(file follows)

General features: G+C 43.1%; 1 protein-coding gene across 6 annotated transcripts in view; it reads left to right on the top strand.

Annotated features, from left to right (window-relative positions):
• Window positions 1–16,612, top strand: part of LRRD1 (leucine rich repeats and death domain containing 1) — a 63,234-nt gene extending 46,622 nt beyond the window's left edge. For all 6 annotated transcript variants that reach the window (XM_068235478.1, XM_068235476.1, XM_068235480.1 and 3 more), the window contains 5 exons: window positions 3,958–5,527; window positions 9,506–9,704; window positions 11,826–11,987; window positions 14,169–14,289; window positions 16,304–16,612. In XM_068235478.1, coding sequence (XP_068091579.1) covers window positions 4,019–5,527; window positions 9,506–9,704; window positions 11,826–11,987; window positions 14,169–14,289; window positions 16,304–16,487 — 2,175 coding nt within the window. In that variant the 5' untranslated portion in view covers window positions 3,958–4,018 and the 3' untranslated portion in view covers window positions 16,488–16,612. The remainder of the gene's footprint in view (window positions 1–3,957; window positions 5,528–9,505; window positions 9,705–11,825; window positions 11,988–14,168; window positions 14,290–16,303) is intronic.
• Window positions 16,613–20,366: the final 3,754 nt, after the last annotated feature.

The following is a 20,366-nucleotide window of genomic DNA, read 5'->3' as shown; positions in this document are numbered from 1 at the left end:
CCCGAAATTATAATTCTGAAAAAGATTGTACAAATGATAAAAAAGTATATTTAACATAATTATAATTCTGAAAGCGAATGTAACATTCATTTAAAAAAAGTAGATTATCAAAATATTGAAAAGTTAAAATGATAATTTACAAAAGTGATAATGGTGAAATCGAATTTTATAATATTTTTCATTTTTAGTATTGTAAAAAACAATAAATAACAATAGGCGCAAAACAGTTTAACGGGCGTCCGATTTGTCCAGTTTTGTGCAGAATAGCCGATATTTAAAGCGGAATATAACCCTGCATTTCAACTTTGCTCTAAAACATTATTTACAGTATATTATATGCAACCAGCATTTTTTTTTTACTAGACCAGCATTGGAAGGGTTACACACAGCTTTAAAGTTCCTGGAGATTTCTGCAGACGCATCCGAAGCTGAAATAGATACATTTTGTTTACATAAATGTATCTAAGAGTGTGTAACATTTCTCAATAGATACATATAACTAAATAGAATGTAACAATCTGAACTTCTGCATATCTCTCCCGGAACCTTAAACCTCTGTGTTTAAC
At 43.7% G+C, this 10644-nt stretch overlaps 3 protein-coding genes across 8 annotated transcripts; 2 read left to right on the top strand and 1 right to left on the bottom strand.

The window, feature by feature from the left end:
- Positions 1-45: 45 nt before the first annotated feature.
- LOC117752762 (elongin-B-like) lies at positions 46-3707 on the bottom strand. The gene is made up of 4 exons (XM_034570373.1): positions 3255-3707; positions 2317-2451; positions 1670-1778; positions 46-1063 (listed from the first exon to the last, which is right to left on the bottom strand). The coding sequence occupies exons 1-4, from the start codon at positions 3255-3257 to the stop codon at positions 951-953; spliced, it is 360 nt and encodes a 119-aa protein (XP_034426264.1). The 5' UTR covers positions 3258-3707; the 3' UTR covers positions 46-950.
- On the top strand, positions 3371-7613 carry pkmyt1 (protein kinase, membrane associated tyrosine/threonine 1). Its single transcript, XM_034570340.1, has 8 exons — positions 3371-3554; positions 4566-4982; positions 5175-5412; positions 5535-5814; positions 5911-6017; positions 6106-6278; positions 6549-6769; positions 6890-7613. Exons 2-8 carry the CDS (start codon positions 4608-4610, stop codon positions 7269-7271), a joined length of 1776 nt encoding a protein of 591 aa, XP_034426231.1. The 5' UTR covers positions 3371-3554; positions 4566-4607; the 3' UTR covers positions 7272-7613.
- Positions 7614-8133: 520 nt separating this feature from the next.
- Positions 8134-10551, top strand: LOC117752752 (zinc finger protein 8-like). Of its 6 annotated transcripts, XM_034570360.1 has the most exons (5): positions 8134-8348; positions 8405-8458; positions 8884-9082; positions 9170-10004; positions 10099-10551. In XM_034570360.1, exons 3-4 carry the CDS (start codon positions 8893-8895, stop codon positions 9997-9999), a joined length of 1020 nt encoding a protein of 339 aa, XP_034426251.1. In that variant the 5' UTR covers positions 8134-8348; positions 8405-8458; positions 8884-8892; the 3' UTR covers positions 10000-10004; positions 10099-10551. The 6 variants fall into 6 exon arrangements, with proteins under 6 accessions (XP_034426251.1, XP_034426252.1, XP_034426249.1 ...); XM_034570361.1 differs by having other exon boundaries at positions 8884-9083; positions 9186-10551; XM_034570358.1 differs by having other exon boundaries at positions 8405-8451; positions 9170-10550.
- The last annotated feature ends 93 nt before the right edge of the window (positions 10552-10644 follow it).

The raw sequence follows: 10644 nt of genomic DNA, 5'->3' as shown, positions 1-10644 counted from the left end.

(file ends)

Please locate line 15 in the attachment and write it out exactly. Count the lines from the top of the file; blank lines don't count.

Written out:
The raw sequence follows: 10644 nt of genomic DNA, 5'->3' as shown, positions 1-10644 counted from the left end.